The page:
Never embrace failure. Don’t glorify, love, enjoy, or even tolerate it. Resist failure. Contend with it. The means, intensity, and awareness of that contention, however, determines whether you will have the stamina to contend again tomorrow. What should be embraced — what must be embraced for the sake of sanity — is the fact that failure is persistent, even when you’re at your best, and that failure may bring with it positive effects.
Life is an organic, entangled, and messy affair. No two facets of life can be cleanly separated from one another. Success and failure are no exception. Just as pursuing material goals will always exact a cost of time and resources; there will always be an emotional, social, and psychic cost to striving for personal excellence. No one (not even the most crisp, gleaming, Instagram-ready, pastel accentuated mindfulness coach) can honestly say they’ve found success without paying for it, without experiencing something that looks and feels like, and, by some measure, is failure. Each of us must take stock of our lives and scrawl a crooked line between what we’ve gained and what we’ve lost and call one side of it good and the other side bad, and decide for ourselves if it was worth it; and learn to live, or, perhaps, cope, with that decision.
Rarely does anyone enjoy the privilege of looking down from the high parapet of ultimate victory to survey a whole lifetime. Most people are craning their necks looking up, some with contempt, some with desire. All, however, at one moment or another, will imagine what the view would be like from their own high place. Many will even contemplate how they might actually climb there. Some might even test a rung or two against the weight of their personal burdens. A rare few, though, will dare to climb… inescapably destined to slip and fall, of course, and to call that failure.
The farther we fall, the more we understand the severity of life and what we really want from it. For it’s only upon finding yourself numbly cradling the shattered fragments of a dream, or a well laid plan for the future, or some previously certain wealth, when facing the icy realization that all you have left is unexpected misfortune, that you will truly be able to measure your resolve and expose yourself to failure again. If you’re willing to try again, you’ll have to sift through those jagged shards of disappointment, and find one with just enough workable surface to polish into a lens through which you might better perceive your way back up the steep and treacherous path of hope… inescapably destined to slip and fall again. Next time, however, you won’t be devastated. You’ll be tougher. You’ll recognize that single, brief slide backwards not as failure, but simply as a temporary redirection.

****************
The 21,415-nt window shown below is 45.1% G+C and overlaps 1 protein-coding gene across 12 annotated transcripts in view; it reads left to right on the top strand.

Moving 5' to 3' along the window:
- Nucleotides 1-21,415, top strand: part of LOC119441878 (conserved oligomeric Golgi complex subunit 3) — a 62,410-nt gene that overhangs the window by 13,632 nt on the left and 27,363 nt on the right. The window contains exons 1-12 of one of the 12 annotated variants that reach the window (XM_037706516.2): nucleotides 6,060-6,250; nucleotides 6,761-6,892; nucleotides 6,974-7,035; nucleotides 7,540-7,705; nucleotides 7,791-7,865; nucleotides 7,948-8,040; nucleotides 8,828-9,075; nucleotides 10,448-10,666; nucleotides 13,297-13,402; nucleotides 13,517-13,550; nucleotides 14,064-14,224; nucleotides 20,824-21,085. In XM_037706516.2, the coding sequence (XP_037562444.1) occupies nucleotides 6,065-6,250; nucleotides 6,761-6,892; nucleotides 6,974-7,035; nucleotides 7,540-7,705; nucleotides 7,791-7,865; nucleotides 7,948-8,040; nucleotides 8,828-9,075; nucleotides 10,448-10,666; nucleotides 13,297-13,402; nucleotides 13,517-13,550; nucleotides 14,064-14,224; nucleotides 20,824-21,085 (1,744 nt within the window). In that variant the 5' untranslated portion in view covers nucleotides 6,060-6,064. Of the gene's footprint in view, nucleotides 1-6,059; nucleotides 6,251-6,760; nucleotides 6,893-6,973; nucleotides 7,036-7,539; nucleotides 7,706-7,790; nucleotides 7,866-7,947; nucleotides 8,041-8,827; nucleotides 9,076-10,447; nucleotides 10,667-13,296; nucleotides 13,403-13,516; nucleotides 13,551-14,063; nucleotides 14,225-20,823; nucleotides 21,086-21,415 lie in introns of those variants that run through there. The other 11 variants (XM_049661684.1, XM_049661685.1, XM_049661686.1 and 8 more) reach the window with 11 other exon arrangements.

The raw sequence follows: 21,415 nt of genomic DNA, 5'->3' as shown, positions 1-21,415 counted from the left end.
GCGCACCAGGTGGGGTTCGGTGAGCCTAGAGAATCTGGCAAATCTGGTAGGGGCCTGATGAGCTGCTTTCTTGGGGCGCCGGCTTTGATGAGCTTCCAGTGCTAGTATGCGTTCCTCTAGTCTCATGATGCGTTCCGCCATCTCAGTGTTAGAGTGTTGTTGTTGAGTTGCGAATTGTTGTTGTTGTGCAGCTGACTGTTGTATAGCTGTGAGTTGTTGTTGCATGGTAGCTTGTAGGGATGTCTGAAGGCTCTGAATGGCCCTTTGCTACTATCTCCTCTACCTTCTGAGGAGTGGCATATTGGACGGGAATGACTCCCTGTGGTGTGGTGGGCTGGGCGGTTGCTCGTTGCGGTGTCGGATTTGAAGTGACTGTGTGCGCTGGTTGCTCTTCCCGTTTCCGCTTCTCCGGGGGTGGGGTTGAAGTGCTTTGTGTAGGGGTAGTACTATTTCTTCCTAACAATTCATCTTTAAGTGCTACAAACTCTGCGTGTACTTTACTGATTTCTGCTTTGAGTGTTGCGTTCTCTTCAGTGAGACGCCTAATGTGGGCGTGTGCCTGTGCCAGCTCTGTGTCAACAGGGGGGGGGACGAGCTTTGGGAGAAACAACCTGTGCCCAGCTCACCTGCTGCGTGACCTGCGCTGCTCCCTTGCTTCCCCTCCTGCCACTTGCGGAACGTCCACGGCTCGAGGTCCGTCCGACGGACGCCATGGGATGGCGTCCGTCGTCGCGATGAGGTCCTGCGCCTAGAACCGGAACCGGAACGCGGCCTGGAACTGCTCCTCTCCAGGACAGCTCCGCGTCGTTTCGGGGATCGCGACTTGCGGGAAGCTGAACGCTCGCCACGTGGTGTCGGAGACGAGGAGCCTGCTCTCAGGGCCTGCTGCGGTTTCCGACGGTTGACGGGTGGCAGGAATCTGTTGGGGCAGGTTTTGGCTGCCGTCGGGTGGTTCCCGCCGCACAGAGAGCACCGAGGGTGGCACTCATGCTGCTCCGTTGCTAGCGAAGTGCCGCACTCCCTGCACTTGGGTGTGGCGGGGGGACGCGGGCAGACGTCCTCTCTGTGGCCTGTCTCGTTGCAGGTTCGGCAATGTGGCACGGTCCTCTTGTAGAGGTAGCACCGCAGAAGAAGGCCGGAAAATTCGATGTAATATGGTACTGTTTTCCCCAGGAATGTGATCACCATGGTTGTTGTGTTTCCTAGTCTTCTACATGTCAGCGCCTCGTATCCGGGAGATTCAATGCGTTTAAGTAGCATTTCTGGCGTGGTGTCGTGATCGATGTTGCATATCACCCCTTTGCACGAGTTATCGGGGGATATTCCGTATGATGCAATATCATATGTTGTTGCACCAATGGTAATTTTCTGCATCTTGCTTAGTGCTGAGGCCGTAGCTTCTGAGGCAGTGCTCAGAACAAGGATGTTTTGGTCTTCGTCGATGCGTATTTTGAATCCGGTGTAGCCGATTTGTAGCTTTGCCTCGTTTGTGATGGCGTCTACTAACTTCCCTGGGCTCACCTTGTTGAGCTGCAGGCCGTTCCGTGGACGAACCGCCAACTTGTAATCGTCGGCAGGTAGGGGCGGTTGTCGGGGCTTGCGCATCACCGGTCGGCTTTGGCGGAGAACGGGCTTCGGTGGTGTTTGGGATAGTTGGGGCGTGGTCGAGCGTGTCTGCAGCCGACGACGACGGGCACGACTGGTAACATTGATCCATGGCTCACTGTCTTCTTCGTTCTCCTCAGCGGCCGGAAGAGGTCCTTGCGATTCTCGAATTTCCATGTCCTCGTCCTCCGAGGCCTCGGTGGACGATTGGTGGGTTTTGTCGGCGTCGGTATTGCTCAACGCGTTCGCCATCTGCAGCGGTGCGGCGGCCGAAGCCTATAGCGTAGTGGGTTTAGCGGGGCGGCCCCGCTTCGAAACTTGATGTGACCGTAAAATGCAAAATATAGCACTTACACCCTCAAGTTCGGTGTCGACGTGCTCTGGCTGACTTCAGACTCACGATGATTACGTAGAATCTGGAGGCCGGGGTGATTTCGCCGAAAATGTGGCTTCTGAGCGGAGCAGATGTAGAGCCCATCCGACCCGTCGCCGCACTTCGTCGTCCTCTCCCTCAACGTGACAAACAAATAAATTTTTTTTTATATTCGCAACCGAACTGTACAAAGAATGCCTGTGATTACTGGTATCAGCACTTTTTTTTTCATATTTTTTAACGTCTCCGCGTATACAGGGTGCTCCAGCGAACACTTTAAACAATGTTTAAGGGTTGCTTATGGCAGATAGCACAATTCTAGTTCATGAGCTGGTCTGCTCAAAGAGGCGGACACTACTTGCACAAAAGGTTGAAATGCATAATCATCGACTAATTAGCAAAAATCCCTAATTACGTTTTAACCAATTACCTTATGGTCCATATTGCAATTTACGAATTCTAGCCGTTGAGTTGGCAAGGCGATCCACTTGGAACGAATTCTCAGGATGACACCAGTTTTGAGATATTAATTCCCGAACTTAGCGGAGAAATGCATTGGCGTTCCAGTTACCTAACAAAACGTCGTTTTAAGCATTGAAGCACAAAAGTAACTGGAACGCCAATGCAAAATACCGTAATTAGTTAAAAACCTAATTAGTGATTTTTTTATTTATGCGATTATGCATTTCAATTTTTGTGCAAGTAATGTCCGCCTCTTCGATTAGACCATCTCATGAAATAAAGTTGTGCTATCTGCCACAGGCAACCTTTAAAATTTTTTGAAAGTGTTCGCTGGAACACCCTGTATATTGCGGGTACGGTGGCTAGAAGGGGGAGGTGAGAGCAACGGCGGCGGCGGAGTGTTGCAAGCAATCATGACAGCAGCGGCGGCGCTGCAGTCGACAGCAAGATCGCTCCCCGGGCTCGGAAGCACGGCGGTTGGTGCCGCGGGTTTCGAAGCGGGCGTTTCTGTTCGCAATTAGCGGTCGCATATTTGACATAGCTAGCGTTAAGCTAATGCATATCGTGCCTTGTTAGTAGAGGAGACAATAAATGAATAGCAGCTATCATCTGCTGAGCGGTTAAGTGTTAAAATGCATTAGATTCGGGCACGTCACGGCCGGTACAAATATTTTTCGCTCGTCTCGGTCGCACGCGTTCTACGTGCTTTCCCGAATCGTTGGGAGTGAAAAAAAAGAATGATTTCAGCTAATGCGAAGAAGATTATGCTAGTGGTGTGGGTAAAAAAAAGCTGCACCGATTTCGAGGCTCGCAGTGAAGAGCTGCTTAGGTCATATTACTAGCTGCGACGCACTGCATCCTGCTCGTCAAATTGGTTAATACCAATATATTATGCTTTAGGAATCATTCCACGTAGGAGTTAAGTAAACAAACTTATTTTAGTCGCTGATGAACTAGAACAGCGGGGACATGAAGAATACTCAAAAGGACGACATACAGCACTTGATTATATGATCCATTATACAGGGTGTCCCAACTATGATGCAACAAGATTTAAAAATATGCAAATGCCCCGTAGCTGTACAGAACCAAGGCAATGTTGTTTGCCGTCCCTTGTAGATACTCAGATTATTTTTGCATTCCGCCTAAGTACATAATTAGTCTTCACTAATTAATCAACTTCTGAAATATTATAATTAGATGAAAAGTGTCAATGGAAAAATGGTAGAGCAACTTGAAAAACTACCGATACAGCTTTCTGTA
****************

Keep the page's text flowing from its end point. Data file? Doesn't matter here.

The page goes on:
When you begin to think carefully about your next ascent, you’ll see that, as long as you’re still moving, you’re never actually failing. You’ll see that striving for anything worthwhile means constantly hurling yourself at failure and relying on its gravitational pull to propel you past it at the last second, and, hopefully, project you somewhere else. And, though you may miss your mark, you’ll find that you usually manage to avoid colliding with failure.
This phenomenon begs the question, when, then, have you actually failed? At what point do you stop and tally up the battles to know the outcome of the war?
Should failure be counted on one’s deathbed? At retirement? After establishing a more or less predictable career trajectory? Maybe that moment of reckoning comes when you’ve flung yourself at potential failure one time too many, exhausting your inertia and at last being drawn into the dark star of unmistakable defeat. When you yourself have become that fragile, broken remnant of a dream, is that true failure? Health issues aside, surely that’s improbable. Surely, no matter how dire your circumstances, some hope exists. Surely, some path, low though it may be, will lead to recovery. Surely, if you hang on long enough, someone can help you. Ultimate failure is as rare, it seems, as ultimate success.
Failure is neither the norm, nor is it an extreme. It’s a fluctuating condition of life. It’s fluid. It advances and retreats, and so do we. And that’s just the beautiful, cascading paradox of reality.
We at GFDA talk about failure so much because, in our own innumerable leaps toward glory, we’ve brushed against it many, many times. We’ve watched dreams crumble in our hands. We’ve climbed high and fallen hard. We, naturally, contend with failure every hour of every day just like you, and we’ve learned that the healthiest way to deal with difficulties is to share our feelings about them.
Seek treasures amid ruins.
Authored by Jason Richburg
GFDA Copywriter and Curriculum Director